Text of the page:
real-estate:-judge-backs-downtown-san-jose-hotel-project-preservationists-seek-to-block

SAN JOSE — The development of a downtown San Jose hotel next to the historic Hotel De Anza was approved legally by city officials, stated a judge who signaled he has decided to rule against preservations who had sought to block the project.

At the center of the litigation is a proposed project to develop a hotel tower expected to be a Moxy hotel that would sprout at 8 Almaden Blvd. adjacent to West Santa Clara Street and the Hotel De Anza.

Preservation Action Council in February 2020 filed litigation seeking to block the hotel project, partly on grounds that San Jose city officials had failed to properly prepare and circulate an environmental impact report and that development of the new hotel highrise would crimp the historic aesthetics of the Hotel De Anza.

The group, which is also attempting to block the development of a game-changing tech campus at CityView Plaza just down the street, had argued that the city didn’t properly assess the environmental impacts of the hotel highrise.

The preservation council claimed that the city’s approval ran afoul of the California Environmental Quality Act, or CEQA.

Santa Clara County Superior Court Judge Sunil Kulkarni disagreed with the preservationists and took the city’s side in the matter.

The judge stated in his tentative order that he had decided to deny the preservation group’s request that San Jose re-do its approval process for the hotel.

If built, the 19-story would have 272 rooms and feature a rooftop restaurant, lounge, and gathering area. it would be several stories taller than the Hotel De Anza.

“The court tentatively denies the petition,” Judge Kulkarni wrote in a Nov. 3 decision. The judge said both the city and the Preservation Action Council could file further briefs with the court prior to a final decision.

  • Downtown San Jose hotel tower with 272 rooms at the corner of North
    Almaden Boulevard and West Santa Clara Street, concept.
    C2K Architecture

  • Rooftop restaurant in a 19-story downtown San Jose hotel that would contain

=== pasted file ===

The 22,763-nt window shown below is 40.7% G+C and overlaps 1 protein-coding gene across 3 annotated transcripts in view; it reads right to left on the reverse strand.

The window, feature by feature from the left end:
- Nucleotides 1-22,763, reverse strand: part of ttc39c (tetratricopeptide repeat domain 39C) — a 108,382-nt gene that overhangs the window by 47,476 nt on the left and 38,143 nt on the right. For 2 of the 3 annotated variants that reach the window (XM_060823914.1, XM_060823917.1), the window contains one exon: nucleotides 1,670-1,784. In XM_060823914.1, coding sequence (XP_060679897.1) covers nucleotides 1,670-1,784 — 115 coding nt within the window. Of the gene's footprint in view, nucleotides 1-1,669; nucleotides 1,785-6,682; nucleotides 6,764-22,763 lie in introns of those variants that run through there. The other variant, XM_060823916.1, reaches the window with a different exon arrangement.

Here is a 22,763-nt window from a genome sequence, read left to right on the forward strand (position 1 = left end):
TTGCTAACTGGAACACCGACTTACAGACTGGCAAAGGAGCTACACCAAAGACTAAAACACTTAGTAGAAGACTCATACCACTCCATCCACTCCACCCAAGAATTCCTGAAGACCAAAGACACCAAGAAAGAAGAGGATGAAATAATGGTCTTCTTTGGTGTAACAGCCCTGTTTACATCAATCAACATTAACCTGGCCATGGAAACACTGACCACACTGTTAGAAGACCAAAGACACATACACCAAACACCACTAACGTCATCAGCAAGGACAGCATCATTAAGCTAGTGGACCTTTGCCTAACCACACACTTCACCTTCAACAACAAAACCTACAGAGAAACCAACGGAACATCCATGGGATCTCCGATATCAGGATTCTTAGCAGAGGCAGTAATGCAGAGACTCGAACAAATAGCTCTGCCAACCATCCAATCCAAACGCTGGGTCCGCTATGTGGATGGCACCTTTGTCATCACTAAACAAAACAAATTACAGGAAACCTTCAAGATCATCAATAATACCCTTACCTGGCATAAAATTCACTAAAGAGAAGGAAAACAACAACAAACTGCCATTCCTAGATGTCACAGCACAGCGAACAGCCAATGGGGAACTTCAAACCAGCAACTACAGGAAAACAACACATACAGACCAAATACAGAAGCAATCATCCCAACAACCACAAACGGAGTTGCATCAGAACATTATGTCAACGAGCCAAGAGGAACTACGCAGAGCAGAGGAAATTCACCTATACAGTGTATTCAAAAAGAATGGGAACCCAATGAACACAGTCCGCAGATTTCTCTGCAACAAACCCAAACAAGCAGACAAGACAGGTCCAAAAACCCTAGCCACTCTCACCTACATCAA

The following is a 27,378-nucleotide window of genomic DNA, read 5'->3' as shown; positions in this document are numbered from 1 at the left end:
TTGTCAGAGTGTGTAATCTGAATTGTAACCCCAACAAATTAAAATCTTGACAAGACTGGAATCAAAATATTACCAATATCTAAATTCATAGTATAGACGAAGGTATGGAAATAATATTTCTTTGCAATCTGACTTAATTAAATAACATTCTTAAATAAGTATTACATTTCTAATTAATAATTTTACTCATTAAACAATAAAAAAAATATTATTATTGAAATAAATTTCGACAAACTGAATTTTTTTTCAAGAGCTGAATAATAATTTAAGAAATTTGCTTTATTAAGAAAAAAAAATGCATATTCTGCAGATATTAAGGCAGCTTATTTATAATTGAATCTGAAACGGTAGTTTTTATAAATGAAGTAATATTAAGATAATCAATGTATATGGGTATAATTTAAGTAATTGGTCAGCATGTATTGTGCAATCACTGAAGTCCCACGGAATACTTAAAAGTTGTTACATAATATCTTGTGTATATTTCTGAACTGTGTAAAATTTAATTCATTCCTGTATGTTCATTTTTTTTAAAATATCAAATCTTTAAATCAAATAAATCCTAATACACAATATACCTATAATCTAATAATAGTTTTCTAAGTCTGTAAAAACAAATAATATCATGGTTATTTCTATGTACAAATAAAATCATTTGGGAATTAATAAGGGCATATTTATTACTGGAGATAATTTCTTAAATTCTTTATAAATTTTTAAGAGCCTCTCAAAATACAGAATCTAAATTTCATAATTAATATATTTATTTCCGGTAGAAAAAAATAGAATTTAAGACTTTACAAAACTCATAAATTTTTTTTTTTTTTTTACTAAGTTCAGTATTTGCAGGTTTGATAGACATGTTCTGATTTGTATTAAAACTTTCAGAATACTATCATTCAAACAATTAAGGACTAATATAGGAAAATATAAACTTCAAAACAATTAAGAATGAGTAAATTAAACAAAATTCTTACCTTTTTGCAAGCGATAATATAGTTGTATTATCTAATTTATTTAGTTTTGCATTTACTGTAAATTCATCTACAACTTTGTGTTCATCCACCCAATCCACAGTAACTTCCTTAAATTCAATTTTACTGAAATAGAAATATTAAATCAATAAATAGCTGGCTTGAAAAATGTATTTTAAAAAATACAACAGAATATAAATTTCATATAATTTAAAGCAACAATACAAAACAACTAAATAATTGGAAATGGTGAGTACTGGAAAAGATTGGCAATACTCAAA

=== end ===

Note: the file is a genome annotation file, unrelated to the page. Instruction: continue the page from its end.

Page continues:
272 rooms at the corner of North Almaden Boulevard and West Santa
    Clara Street, concept. A downtown San Jose hotel tower would have many
    more rooms than first proposed, according to new plans being offered by the
    project’s developer.
    C2K Architecture

  • Street-level entrance of a 272-room, 19-story hotel in downtown San Jose
    at the corner of North Almaden Boulevard and West
    Santa Clara Street, visualization. A hotel tower is being planned for
    a prime site in downtown San Jose, a short distance from a future Google
    transit village and a pending expansion of the Adobe Systems campus, one of
    the project’s developers told this news organization.
    C2K Architecture, Inc.

  • A top-floor restaurant for a 19-story, 272-room hotel in downtown San
    Jose at the corner of North Almaden Boulevard and
    West Santa Clara Street, visualization. A hotel tower is being planned
    for a prime site in downtown San Jose, a short distance from a future
    Google transit village and a pending expansion of the Adobe Systems campus,
    one of the project’s developers told this news organization.
    C2K Architecture, Inc.

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Despite ruling against the Preservation Action Council, the judge made it clear that he was aware of the importance of the 90-year-old Hotel De Anza.

“All sides agree that the Hotel De Anza has cultural and aesthetic significance for downtown San Jose,” Judge Kulkarni wrote in his order.

The judge, however, opined that the preservationists had failed to make a convincing argument that the city of San Jose didn’t properly assess the environmental impacts of the proposed hotel and the effect the project would have on the Hotel De Anza, which was built in an art deco style.

At 10 stories in height, the Hotel De Anza would be considerably shorter than the proposed new hotel next door. Despite Hotel De Anza’s historic status and elegant appearance, the new lodging project wouldn’t harm its much older neighbor.

“The project will not have a significant impact on the Hotel De Anza as a historical resource,” Judge Kulkarni wrote in the order. “The project will not have a significant impact on the aesthetics of the Hotel De Anza.”

 

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By Kelley Wheeler

Kelley Wheeler is a Metro reporter covering political issues and general assignments. A second-generation journalist, worked with all major news outlet, she holds a vast expeirience. Kelley is a graduate of USC with degrees in journalism and English literature. She is a recipient of Yale’s Poynter Fellowship in Journalism.

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